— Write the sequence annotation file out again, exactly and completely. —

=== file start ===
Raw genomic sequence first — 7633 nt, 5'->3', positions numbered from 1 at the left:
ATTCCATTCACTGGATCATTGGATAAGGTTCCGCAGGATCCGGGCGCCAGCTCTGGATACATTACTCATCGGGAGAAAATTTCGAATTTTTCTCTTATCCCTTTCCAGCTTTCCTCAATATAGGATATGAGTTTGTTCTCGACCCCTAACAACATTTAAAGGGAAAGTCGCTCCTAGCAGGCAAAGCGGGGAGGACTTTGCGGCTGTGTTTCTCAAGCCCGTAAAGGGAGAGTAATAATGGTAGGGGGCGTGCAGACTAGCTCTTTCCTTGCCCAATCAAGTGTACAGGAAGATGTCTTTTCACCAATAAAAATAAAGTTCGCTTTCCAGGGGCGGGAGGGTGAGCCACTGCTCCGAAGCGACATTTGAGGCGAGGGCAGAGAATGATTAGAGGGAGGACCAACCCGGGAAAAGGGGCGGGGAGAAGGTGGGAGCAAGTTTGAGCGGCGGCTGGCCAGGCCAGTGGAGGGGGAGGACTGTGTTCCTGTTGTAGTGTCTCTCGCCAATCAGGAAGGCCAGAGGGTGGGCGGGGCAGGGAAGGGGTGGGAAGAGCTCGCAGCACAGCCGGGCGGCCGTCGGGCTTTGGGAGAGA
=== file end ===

Raw genomic sequence first — 7633 nt, 5'->3', positions numbered from 1 at the left:
ATTCCATTCACTGGATCATTGGATAAGGTTCCGCAGGATCCGGGCGCCAGCTCTGGATACATTACTCATCGGGAGAAAATTTCGAATTTTTCTCTTATCCCTTTCCAGCTTTCCTCAATATAGGATATGAGTTTGTTCTCGACCCCTAACAACATTTAAAGGGAAAGTCGCTCCTAGCAGGCAAAGCGGGGAGGACTTTGCGGCTGTGTTTCTCAAGCCCGTAAAGGGAGAGTAATAATGGTAGGGGGCGTGCAGACTAGCTCTTTCCTTGCCCAATCAAGTGTACAGGAAGATGTCTTTTCACCAATAAAAATAAAGTTCGCTTTCCAGGGGCGGGAGGGTGAGCCACTGCTCCGAAGCGACATTTGAGGCGAGGGCAGAGAATGATTAGAGGGAGGACCAACCCGGGAAAAGGGGCGGGGAGAAGGTGGGAGCAAGTTTGAGCGGCGGCTGGCCAGGCCAGTGGAGGGGGAGGACTGTGTTCCTGTTGTAGTGTCTCTCGCCAATCAGGAAGGCCAGAGGGTGGGCGGGGCAGGGAAGGGGTGGGAAGAGCTCGCAGCACAGCCGGGCGGCCGTCGGGCTTTGGGAGAGA